7:59 pm on May 16, 2011 (gmt 0)

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It's a great list, Brett. Nonetheless, I tend to agree with some of the folks who have said that 1) this type of list is going to be used by Google more actively in the future, but that 2) Panda is not using this type of input extensively now.

If these factors were being used by Panda, we wouldn't see such bad results in Google now, as somebody mentioned before in this thread. There are lots of sites that intuitively warrant high bounce rates for their bad content that have benefited from Panda. So, it's hard to believe that engagement metrics are at the heart of the new algo.

To me, more than anything else, it seems like they just dialed up their reliance on PageRank, relying on it more so than they had in the past. To develop Panda, they got their sample sets of good and bad sites; then they ran their indices through a wide array of new algo factor weightings (tweaking weightings on old factors and trying some new ones as well); and, after all of this testing and simulation, for whichever weighting set gave the best, tightest correlation on their good versus bad sample set, they annointed that set of weightings to be king.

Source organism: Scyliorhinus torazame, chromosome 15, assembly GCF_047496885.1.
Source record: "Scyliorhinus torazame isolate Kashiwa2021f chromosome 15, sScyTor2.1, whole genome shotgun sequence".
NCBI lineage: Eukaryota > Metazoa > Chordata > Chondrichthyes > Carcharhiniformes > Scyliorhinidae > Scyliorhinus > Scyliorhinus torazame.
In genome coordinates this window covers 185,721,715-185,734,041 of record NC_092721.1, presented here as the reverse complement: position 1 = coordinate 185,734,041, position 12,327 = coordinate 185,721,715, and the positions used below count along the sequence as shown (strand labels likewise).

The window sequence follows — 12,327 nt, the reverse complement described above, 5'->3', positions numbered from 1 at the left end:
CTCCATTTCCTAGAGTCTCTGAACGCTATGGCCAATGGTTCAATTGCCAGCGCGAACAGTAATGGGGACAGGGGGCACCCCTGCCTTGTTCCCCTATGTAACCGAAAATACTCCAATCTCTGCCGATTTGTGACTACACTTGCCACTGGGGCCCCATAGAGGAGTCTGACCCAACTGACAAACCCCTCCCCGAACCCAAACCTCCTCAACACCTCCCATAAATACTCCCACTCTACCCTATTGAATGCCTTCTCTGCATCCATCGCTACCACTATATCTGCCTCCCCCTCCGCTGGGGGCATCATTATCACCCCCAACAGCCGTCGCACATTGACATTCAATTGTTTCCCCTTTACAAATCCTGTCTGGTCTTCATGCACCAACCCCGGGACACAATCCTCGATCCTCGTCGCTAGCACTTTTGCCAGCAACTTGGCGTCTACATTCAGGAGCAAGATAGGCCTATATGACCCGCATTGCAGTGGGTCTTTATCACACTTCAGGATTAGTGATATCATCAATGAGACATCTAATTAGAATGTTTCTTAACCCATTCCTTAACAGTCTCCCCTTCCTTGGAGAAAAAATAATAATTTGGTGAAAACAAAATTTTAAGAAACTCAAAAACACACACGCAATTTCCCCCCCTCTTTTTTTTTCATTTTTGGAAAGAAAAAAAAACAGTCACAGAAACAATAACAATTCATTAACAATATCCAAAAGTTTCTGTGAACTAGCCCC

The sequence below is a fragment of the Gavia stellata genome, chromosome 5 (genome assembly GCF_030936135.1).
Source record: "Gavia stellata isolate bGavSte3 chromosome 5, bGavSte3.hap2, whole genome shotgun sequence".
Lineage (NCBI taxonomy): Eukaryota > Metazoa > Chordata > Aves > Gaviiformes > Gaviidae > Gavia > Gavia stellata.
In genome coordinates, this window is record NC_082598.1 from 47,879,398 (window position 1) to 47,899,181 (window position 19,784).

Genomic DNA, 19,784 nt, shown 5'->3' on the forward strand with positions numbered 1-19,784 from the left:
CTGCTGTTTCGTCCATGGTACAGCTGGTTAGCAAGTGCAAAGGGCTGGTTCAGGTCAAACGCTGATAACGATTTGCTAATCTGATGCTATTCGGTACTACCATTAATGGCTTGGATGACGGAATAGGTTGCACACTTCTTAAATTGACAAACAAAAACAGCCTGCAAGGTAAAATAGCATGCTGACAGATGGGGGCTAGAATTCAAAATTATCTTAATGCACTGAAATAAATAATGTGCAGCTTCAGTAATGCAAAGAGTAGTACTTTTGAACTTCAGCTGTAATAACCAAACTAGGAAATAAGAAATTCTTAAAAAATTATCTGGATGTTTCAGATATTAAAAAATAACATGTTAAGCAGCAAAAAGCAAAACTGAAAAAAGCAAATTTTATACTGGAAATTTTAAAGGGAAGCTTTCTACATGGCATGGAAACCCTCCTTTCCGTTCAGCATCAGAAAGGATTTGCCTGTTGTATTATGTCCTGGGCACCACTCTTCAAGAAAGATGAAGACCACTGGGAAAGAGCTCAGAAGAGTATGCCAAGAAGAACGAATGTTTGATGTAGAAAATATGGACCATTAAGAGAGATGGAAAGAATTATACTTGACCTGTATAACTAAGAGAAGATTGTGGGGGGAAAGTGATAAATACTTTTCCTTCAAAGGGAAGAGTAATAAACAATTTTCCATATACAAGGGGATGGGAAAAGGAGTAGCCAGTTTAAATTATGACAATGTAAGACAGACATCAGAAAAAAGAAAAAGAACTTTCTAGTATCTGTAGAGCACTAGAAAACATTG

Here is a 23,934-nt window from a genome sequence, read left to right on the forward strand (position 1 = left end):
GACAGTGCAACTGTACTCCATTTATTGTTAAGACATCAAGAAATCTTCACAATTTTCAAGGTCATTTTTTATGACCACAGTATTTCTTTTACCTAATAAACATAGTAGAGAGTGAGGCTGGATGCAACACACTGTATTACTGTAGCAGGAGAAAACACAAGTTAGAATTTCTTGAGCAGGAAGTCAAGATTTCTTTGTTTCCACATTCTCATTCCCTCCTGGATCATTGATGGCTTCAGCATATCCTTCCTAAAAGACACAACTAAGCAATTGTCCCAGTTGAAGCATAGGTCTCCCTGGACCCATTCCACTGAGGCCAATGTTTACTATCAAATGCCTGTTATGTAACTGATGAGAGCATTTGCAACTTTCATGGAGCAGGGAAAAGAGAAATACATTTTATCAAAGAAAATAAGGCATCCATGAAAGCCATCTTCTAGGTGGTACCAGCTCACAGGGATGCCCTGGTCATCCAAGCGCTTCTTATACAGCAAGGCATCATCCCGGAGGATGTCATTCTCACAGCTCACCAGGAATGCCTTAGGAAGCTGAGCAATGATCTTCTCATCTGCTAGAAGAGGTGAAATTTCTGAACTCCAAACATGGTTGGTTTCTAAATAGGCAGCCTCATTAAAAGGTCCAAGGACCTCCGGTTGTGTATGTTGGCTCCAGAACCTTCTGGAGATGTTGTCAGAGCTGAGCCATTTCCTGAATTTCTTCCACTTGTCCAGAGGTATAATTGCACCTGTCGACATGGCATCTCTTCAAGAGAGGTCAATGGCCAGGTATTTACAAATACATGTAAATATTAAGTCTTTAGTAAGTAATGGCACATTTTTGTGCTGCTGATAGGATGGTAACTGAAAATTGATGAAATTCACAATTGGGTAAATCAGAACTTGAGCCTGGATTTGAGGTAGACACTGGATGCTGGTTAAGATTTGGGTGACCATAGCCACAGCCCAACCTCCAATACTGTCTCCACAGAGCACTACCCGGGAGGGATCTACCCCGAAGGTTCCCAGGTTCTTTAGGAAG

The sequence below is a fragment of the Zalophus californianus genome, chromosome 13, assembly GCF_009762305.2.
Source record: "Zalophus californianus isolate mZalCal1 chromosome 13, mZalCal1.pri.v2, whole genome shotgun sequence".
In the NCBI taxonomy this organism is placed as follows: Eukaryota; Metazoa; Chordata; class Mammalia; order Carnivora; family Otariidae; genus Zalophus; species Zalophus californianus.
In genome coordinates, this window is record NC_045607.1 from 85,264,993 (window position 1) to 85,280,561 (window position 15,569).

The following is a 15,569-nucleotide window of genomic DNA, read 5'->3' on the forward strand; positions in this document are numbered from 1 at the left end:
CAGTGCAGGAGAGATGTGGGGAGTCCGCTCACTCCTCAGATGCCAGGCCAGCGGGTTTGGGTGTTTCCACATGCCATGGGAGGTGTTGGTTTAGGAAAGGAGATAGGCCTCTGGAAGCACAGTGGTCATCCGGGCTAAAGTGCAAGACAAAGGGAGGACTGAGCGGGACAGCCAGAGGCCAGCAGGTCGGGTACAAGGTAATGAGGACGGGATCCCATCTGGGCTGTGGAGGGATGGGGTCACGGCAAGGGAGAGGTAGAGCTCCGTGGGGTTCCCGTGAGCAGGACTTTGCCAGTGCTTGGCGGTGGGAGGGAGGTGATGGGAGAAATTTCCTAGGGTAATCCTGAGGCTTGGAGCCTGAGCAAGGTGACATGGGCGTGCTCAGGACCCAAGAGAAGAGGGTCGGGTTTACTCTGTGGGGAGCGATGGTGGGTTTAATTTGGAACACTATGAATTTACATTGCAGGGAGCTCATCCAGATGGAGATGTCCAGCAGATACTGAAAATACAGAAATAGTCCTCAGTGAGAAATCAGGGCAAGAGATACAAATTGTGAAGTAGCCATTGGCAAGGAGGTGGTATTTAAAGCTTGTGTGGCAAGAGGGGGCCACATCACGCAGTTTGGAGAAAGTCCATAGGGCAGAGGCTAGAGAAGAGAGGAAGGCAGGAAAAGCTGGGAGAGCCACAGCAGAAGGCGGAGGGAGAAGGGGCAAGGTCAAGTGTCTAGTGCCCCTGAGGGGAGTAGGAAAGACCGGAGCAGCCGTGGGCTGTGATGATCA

They were probably very happy to see that a greater emphasis on PageRank was in the winning set. Unfortunately, that change has messed up many of us. A PageRank 5 site with a million pages could do very well when on-page and other non-PageRank factors were weighted heavily; once Google upped its emphasis on PageRank, those sites suddenly didn't have enough PageRank fuel in the tank to continue to rank well. In the new era, the relevance of your page doesn't matter nearly as much. This theory would also account for Google's comments that one bad section of your site can bring down your rankings for pages anywhere on your site. If you have many weak pages without any links, your strongest pages are going to perform poorly regardless of how many links they get. Anyway, that's my theory du jour. Thanks again for the great post.